The world at my feet

23rd January 2015 at 00:00

With a keen eye for a bargain, I recently snapped up a new pair of sensible shoes for only pound;17. I thought that such frugality would earn some approval from the budget-holder of the household, but instead she asked anxiously, "You didn't buy them from Shop X, did you?"

Apparently we had previously bought two pairs of shoes there for our daughter - poor thing. Didn't I remember how one pair had deteriorated within a matter of minutes and the other had melted in the searing heat of an Oxfordshire autumn?

I assured her that my pair would tell a different tale. Both shoes looked as solid as rocks (in fact, bore some resemblance to them) and had a chic-sounding name printed inside, suggesting a rather exclusive Italian heritage.

When I debuted them at school I was soon attracting prolonged gazes - partly on account of their considerable bulk, but mainly because of the deep, militaristic noise my feet were making. I felt and sounded at least a foot taller.

Every step I took seemed to advance my professional persona by a mile. No management training course ever achieved such a thing. No longer did I come across as a soft-centred humanities teacher, silently padding around other people's space in an unassuming manner. I only had to take a few paces to become a man of steel; someone with presence and gravitas; a figure people would listen to very carefully if they knew what was good for them.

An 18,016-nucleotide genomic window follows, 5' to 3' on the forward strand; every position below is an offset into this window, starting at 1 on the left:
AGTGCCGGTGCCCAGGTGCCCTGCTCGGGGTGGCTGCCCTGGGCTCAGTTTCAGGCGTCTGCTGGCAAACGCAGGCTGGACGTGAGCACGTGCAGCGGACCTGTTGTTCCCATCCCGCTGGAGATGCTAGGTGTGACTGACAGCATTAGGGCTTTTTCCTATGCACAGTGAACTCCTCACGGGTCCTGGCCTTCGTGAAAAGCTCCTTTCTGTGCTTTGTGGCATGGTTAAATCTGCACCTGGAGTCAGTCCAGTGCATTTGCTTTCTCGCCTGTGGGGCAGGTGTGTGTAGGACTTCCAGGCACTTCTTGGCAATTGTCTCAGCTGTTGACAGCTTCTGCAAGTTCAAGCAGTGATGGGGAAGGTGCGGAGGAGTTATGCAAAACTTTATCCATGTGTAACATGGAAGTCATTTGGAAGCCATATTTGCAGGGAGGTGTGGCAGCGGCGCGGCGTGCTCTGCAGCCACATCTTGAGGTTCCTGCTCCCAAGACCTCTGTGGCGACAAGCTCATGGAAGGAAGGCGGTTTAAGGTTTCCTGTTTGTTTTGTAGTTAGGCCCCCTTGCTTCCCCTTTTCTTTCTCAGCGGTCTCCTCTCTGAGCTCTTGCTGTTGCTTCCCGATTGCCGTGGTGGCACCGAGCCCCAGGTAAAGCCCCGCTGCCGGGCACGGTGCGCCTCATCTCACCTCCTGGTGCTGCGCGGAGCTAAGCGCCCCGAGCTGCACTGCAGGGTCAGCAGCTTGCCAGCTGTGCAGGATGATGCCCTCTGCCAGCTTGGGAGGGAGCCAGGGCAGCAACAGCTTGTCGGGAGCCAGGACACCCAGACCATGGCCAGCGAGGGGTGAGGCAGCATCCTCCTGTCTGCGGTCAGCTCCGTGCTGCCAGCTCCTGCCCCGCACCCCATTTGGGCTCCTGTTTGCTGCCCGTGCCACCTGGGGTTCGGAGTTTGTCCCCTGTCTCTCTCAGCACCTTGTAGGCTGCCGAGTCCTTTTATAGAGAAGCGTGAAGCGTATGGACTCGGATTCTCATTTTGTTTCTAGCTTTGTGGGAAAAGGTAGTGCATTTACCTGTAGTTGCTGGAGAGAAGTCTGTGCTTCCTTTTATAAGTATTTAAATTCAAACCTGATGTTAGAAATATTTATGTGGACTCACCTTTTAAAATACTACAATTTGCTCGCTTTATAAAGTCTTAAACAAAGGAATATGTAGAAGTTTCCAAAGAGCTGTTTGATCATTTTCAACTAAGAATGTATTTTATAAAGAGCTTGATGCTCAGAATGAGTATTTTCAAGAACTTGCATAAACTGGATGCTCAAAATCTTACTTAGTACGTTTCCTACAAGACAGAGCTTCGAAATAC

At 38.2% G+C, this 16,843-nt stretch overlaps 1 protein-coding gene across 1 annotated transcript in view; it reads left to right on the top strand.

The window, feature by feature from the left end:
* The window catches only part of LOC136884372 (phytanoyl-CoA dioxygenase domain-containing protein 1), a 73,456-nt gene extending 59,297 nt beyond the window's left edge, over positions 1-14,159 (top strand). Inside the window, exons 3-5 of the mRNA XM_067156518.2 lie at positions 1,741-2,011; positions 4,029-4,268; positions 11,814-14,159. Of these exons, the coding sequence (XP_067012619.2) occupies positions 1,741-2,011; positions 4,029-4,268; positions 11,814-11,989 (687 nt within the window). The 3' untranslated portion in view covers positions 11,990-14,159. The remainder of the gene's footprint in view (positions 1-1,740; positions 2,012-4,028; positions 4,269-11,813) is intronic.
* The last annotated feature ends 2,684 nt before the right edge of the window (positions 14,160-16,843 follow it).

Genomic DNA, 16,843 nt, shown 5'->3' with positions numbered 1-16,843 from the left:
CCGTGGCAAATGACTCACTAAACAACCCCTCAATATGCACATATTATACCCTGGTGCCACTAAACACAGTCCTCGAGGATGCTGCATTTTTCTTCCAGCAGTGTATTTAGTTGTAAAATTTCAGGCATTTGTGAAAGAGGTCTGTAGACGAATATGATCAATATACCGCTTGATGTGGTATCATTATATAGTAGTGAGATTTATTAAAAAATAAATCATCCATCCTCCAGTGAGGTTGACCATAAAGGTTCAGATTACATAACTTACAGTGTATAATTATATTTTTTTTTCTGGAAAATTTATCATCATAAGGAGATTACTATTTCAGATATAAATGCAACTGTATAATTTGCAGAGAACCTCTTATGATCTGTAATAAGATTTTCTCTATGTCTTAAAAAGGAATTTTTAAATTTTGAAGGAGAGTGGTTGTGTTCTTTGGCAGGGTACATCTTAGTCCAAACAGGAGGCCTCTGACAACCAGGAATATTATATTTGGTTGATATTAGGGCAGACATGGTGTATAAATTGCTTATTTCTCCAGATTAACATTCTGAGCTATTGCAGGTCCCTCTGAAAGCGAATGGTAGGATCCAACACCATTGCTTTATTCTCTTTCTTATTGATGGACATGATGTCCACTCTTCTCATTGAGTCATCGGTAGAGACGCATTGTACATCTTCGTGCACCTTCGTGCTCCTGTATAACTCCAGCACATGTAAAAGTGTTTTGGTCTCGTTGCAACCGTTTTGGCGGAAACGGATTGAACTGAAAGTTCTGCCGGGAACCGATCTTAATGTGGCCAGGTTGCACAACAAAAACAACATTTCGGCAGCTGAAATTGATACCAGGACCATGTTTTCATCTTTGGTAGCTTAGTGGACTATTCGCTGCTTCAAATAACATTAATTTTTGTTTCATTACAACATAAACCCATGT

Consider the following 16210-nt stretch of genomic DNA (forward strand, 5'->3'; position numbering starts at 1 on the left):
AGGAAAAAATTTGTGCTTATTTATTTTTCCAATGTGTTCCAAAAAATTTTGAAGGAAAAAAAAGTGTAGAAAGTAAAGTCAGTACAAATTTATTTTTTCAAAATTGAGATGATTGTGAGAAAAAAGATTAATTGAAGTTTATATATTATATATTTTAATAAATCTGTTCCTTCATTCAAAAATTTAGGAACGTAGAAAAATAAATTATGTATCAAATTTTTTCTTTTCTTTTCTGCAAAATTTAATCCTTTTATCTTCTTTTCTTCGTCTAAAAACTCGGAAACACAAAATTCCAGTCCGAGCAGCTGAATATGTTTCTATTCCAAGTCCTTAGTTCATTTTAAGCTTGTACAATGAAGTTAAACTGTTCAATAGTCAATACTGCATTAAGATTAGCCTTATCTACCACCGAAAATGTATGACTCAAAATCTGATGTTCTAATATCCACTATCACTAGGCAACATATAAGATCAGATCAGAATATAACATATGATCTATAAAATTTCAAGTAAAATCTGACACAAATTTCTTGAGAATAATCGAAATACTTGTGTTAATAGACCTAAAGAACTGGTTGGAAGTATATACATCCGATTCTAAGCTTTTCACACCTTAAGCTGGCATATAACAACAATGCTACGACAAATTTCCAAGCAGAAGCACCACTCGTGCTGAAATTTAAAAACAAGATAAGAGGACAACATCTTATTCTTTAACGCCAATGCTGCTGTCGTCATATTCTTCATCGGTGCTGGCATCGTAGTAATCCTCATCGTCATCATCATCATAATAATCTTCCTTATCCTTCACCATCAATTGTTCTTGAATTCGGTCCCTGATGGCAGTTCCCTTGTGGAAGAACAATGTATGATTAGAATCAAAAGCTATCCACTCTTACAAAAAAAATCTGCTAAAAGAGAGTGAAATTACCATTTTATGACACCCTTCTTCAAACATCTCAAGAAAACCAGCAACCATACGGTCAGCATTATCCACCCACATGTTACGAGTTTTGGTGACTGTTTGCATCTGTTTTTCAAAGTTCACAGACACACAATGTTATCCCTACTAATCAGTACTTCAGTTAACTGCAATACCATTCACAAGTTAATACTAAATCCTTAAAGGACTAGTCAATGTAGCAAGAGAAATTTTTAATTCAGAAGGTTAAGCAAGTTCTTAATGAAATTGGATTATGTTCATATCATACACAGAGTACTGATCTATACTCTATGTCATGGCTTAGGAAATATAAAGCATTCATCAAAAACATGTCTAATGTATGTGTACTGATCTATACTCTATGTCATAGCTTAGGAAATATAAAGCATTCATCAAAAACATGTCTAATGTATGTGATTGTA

Playground duty suddenly began to feel like Call of Duty, with children meekly backing away as I approached. In my head, I became the bad guy in one of those old-style radio dramas, where the slow approaching footsteps are amplified to ramp up the tension. In my classroom, the synthetic flooring converted my shoes into something less menacing and more clippy-cloppy, but even the horse association provided me with a degree of respect and authority I had never before experienced.

From the very outset, however, it all felt unreal and unsustainable. The dream-like status created by my new shoes would not last. It was fun for a few days but I knew that something would have to give.

And it duly gave when I was on patrol. The corridor has a slight downwards slope, although the descent is not normally undertaken quite as rapidly as it was by me and my shoes. Usually I would arrive successfully at the marginally lower section of the corridor without even thinking about it. But this time I immediately began sliding as if on skates - then both my feet left the floor completely. I was soon flat on my front, sliding inexorably towards a classroom door. "Are you OK?" came a sympathetic voice from a nearby huddle of straight-faced students.

The game was up. My tough-sounding soles, which converted into some kind of banana-based lubricant on certain innocuous-looking surfaces, had been revealed as a sham. But my downfall was inevitable. Anyone can sound impressive for a while in this business, but only for so long.

Stephen Petty is head of humanities at Lord Williams's School in Thame, Oxfordshire

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